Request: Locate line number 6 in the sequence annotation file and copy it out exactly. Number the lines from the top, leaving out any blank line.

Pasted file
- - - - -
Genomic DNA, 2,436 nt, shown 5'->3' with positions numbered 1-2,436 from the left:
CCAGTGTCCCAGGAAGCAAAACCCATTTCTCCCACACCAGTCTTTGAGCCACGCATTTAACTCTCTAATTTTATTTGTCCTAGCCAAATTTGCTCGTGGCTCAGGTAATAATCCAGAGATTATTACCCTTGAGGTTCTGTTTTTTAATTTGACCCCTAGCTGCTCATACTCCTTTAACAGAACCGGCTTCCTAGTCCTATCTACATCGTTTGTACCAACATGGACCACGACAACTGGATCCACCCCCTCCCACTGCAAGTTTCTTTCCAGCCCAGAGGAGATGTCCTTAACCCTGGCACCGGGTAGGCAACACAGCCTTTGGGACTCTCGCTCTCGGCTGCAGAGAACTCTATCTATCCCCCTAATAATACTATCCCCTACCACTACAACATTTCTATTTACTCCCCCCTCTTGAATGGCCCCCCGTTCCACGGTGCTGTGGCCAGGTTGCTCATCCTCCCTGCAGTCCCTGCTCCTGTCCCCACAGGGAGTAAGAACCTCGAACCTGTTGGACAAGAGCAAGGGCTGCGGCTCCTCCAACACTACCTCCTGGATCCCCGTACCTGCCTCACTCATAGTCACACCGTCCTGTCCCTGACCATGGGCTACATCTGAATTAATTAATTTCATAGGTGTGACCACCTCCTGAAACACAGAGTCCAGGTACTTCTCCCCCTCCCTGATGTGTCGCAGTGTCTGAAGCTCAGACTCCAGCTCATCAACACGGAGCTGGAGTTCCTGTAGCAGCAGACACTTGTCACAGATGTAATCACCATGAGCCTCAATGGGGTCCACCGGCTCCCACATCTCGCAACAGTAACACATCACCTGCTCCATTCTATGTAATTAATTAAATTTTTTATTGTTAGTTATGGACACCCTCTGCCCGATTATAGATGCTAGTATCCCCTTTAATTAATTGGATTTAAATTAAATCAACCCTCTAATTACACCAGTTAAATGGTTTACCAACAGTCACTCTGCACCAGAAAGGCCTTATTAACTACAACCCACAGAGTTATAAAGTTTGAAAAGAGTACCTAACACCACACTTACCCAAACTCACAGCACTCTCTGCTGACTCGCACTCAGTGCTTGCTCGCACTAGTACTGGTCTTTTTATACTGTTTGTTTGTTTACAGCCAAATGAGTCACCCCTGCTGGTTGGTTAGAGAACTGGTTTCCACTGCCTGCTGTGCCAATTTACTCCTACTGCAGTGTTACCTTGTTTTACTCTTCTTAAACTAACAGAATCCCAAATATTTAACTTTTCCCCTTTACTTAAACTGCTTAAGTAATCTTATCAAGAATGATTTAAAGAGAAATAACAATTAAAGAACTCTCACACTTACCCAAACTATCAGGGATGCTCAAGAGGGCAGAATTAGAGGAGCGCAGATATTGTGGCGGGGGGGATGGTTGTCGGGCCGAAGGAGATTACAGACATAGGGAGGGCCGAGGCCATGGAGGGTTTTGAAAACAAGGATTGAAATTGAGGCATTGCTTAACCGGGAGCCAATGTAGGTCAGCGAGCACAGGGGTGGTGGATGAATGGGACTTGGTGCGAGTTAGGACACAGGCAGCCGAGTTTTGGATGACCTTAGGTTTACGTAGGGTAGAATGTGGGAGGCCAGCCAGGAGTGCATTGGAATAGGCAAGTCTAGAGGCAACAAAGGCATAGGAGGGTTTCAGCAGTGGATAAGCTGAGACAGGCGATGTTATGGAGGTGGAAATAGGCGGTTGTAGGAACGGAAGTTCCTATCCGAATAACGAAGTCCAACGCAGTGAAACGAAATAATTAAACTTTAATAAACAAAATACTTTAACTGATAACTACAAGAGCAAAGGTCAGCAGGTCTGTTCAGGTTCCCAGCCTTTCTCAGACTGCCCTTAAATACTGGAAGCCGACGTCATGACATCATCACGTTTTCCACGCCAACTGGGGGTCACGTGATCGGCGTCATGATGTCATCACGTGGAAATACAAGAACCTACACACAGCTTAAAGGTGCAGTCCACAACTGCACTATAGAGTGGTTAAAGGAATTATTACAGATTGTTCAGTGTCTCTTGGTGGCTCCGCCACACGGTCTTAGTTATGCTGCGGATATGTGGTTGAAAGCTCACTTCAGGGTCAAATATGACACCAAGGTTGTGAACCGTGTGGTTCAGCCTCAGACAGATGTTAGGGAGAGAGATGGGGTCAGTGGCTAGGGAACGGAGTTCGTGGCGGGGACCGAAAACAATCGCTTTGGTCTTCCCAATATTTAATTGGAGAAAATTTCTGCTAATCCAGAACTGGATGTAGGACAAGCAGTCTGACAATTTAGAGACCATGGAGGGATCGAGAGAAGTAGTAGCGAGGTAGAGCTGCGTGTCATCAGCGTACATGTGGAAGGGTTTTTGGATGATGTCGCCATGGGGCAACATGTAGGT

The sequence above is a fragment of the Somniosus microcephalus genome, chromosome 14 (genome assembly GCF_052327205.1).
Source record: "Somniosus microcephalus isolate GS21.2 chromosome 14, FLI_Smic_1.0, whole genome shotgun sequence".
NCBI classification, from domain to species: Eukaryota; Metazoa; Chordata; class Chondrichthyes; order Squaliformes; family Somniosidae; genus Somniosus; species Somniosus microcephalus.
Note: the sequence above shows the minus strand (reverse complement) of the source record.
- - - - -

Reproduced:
Note: the sequence above shows the minus strand (reverse complement) of the source record.